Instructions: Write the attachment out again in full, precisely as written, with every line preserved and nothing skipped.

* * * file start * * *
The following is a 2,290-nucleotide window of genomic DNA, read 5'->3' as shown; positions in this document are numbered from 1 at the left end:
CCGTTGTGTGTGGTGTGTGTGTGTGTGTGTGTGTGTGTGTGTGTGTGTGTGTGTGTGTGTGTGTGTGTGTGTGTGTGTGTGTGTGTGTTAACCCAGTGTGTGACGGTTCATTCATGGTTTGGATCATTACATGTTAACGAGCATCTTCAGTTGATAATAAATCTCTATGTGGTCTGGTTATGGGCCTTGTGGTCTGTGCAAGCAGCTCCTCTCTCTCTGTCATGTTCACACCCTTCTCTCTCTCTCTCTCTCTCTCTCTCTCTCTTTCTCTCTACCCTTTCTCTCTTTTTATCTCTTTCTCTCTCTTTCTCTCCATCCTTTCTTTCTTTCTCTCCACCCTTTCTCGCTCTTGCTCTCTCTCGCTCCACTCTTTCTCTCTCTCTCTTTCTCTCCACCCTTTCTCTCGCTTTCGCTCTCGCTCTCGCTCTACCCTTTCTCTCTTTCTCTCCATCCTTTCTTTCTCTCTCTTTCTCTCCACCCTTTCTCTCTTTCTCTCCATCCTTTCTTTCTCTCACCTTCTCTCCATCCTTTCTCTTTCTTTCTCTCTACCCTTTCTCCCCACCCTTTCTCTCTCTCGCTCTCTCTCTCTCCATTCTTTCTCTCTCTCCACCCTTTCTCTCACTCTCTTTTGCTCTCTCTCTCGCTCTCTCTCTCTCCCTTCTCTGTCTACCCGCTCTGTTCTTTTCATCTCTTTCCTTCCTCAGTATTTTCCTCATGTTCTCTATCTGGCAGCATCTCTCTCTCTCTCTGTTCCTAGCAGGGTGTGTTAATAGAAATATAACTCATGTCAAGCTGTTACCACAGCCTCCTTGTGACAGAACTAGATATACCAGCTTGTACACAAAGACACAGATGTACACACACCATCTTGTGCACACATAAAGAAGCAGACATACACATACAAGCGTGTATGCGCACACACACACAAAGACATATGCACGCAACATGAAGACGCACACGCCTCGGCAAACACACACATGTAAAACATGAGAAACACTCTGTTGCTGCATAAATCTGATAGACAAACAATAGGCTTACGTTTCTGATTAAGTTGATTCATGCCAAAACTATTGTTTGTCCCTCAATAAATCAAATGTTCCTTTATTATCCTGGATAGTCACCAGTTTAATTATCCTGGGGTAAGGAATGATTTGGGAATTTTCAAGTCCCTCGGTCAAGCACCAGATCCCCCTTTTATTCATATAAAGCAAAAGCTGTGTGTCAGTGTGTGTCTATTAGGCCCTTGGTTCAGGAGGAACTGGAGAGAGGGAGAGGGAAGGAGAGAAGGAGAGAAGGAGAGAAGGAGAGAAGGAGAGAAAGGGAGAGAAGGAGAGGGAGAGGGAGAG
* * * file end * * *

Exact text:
The following is a 2,290-nucleotide window of genomic DNA, read 5'->3' as shown; positions in this document are numbered from 1 at the left end:
CCGTTGTGTGTGGTGTGTGTGTGTGTGTGTGTGTGTGTGTGTGTGTGTGTGTGTGTGTGTGTGTGTGTGTGTGTGTGTGTGTGTGTGTTAACCCAGTGTGTGACGGTTCATTCATGGTTTGGATCATTACATGTTAACGAGCATCTTCAGTTGATAATAAATCTCTATGTGGTCTGGTTATGGGCCTTGTGGTCTGTGCAAGCAGCTCCTCTCTCTCTGTCATGTTCACACCCTTCTCTCTCTCTCTCTCTCTCTCTCTCTCTCTTTCTCTCTACCCTTTCTCTCTTTTTATCTCTTTCTCTCTCTTTCTCTCCATCCTTTCTTTCTTTCTCTCCACCCTTTCTCGCTCTTGCTCTCTCTCGCTCCACTCTTTCTCTCTCTCTCTTTCTCTCCACCCTTTCTCTCGCTTTCGCTCTCGCTCTCGCTCTACCCTTTCTCTCTTTCTCTCCATCCTTTCTTTCTCTCTCTTTCTCTCCACCCTTTCTCTCTTTCTCTCCATCCTTTCTTTCTCTCACCTTCTCTCCATCCTTTCTCTTTCTTTCTCTCTACCCTTTCTCCCCACCCTTTCTCTCTCTCGCTCTCTCTCTCTCCATTCTTTCTCTCTCTCCACCCTTTCTCTCACTCTCTTTTGCTCTCTCTCTCGCTCTCTCTCTCTCCCTTCTCTGTCTACCCGCTCTGTTCTTTTCATCTCTTTCCTTCCTCAGTATTTTCCTCATGTTCTCTATCTGGCAGCATCTCTCTCTCTCTCTGTTCCTAGCAGGGTGTGTTAATAGAAATATAACTCATGTCAAGCTGTTACCACAGCCTCCTTGTGACAGAACTAGATATACCAGCTTGTACACAAAGACACAGATGTACACACACCATCTTGTGCACACATAAAGAAGCAGACATACACATACAAGCGTGTATGCGCACACACACACAAAGACATATGCACGCAACATGAAGACGCACACGCCTCGGCAAACACACACATGTAAAACATGAGAAACACTCTGTTGCTGCATAAATCTGATAGACAAACAATAGGCTTACGTTTCTGATTAAGTTGATTCATGCCAAAACTATTGTTTGTCCCTCAATAAATCAAATGTTCCTTTATTATCCTGGATAGTCACCAGTTTAATTATCCTGGGGTAAGGAATGATTTGGGAATTTTCAAGTCCCTCGGTCAAGCACCAGATCCCCCTTTTATTCATATAAAGCAAAAGCTGTGTGTCAGTGTGTGTCTATTAGGCCCTTGGTTCAGGAGGAACTGGAGAGAGGGAGAGGGAAGGAGAGAAGGAGAGAAGGAGAGAAGGAGAGAAGGAGAGAAAGGGAGAGAAGGAGAGGGAGAGGGAGAG